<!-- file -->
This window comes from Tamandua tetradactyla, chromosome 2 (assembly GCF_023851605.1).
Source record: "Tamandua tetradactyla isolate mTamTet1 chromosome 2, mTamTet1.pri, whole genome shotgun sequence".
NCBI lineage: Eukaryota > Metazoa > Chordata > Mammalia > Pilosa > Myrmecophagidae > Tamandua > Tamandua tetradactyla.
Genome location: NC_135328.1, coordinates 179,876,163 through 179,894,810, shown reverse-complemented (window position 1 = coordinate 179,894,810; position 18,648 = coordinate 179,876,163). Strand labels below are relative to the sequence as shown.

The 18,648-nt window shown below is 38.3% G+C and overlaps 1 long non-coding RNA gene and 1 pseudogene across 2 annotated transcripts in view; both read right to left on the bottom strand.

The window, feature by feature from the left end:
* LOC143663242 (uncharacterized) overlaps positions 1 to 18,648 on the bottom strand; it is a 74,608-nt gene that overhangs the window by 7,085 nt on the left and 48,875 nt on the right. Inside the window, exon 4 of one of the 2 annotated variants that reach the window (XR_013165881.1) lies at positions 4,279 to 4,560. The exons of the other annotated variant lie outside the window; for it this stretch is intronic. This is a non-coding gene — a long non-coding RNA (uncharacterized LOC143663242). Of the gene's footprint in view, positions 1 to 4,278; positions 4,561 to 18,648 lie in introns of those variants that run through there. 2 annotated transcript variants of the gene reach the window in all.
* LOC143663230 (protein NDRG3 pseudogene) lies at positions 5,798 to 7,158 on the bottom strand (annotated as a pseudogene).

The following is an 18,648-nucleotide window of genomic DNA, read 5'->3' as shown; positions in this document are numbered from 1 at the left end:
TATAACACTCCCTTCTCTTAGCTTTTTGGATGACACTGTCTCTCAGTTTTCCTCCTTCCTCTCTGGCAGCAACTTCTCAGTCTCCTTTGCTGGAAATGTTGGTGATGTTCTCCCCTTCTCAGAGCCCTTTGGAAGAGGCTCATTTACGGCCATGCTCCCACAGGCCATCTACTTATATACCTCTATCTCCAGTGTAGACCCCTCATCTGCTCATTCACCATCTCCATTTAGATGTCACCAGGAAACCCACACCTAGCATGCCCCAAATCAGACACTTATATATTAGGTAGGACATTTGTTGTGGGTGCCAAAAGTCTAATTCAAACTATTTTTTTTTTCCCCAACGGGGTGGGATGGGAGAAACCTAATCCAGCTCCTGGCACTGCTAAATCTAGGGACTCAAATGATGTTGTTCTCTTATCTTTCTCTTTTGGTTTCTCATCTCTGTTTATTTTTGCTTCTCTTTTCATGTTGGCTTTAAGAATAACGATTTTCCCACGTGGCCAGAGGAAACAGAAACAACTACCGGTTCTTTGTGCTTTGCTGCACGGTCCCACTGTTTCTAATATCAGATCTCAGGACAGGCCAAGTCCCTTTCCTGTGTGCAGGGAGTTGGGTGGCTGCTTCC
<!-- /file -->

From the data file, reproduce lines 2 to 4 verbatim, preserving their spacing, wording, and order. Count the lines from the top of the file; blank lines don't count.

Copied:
Source record: "Tamandua tetradactyla isolate mTamTet1 chromosome 2, mTamTet1.pri, whole genome shotgun sequence".
NCBI lineage: Eukaryota > Metazoa > Chordata > Mammalia > Pilosa > Myrmecophagidae > Tamandua > Tamandua tetradactyla.
Genome location: NC_135328.1, coordinates 179,876,163 through 179,894,810, shown reverse-complemented (window position 1 = coordinate 179,894,810; position 18,648 = coordinate 179,876,163). Strand labels below are relative to the sequence as shown.